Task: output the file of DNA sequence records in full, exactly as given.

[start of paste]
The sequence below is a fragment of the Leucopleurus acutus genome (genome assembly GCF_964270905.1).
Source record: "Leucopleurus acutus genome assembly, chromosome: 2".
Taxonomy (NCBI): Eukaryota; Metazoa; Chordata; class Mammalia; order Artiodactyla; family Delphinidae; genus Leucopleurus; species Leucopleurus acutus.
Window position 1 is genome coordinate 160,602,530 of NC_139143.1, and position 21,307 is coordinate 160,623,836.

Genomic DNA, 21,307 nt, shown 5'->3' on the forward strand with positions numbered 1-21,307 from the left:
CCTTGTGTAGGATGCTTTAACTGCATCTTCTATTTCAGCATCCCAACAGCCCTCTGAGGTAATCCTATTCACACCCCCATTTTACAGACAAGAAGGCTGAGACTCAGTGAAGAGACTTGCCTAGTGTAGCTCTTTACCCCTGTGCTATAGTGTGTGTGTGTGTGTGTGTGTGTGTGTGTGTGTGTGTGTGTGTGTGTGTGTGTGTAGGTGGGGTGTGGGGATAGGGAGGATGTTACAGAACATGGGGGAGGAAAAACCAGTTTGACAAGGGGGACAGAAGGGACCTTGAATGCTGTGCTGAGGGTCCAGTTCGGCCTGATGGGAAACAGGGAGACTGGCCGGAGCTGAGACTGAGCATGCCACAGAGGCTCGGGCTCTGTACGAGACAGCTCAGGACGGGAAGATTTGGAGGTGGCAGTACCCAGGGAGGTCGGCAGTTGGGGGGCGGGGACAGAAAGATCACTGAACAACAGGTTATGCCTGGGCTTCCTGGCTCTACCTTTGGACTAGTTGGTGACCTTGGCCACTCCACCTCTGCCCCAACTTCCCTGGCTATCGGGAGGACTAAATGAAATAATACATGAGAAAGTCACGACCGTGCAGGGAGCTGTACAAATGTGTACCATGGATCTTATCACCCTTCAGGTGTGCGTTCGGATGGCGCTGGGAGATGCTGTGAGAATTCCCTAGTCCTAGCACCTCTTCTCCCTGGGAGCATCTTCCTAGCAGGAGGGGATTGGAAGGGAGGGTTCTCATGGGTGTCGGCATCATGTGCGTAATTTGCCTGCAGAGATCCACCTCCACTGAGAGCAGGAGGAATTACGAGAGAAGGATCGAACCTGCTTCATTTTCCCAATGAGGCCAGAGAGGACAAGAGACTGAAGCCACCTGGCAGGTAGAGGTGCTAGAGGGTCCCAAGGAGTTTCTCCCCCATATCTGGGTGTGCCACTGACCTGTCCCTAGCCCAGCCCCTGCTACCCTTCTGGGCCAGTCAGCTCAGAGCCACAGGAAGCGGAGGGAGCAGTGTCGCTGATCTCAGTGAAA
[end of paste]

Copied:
The sequence below is a fragment of the Leucopleurus acutus genome (genome assembly GCF_964270905.1).
Source record: "Leucopleurus acutus genome assembly, chromosome: 2".
Taxonomy (NCBI): Eukaryota; Metazoa; Chordata; class Mammalia; order Artiodactyla; family Delphinidae; genus Leucopleurus; species Leucopleurus acutus.
Window position 1 is genome coordinate 160,602,530 of NC_139143.1, and position 21,307 is coordinate 160,623,836.

Genomic DNA, 21,307 nt, shown 5'->3' on the forward strand with positions numbered 1-21,307 from the left:
CCTTGTGTAGGATGCTTTAACTGCATCTTCTATTTCAGCATCCCAACAGCCCTCTGAGGTAATCCTATTCACACCCCCATTTTACAGACAAGAAGGCTGAGACTCAGTGAAGAGACTTGCCTAGTGTAGCTCTTTACCCCTGTGCTATAGTGTGTGTGTGTGTGTGTGTGTGTGTGTGTGTGTGTGTGTGTGTGTGTGTGTGTGTAGGTGGGGTGTGGGGATAGGGAGGATGTTACAGAACATGGGGGAGGAAAAACCAGTTTGACAAGGGGGACAGAAGGGACCTTGAATGCTGTGCTGAGGGTCCAGTTCGGCCTGATGGGAAACAGGGAGACTGGCCGGAGCTGAGACTGAGCATGCCACAGAGGCTCGGGCTCTGTACGAGACAGCTCAGGACGGGAAGATTTGGAGGTGGCAGTACCCAGGGAGGTCGGCAGTTGGGGGGCGGGGACAGAAAGATCACTGAACAACAGGTTATGCCTGGGCTTCCTGGCTCTACCTTTGGACTAGTTGGTGACCTTGGCCACTCCACCTCTGCCCCAACTTCCCTGGCTATCGGGAGGACTAAATGAAATAATACATGAGAAAGTCACGACCGTGCAGGGAGCTGTACAAATGTGTACCATGGATCTTATCACCCTTCAGGTGTGCGTTCGGATGGCGCTGGGAGATGCTGTGAGAATTCCCTAGTCCTAGCACCTCTTCTCCCTGGGAGCATCTTCCTAGCAGGAGGGGATTGGAAGGGAGGGTTCTCATGGGTGTCGGCATCATGTGCGTAATTTGCCTGCAGAGATCCACCTCCACTGAGAGCAGGAGGAATTACGAGAGAAGGATCGAACCTGCTTCATTTTCCCAATGAGGCCAGAGAGGACAAGAGACTGAAGCCACCTGGCAGGTAGAGGTGCTAGAGGGTCCCAAGGAGTTTCTCCCCCATATCTGGGTGTGCCACTGACCTGTCCCTAGCCCAGCCCCTGCTACCCTTCTGGGCCAGTCAGCTCAGAGCCACAGGAAGCGGAGGGAGCAGTGTCGCTGATCTCAGTGAAA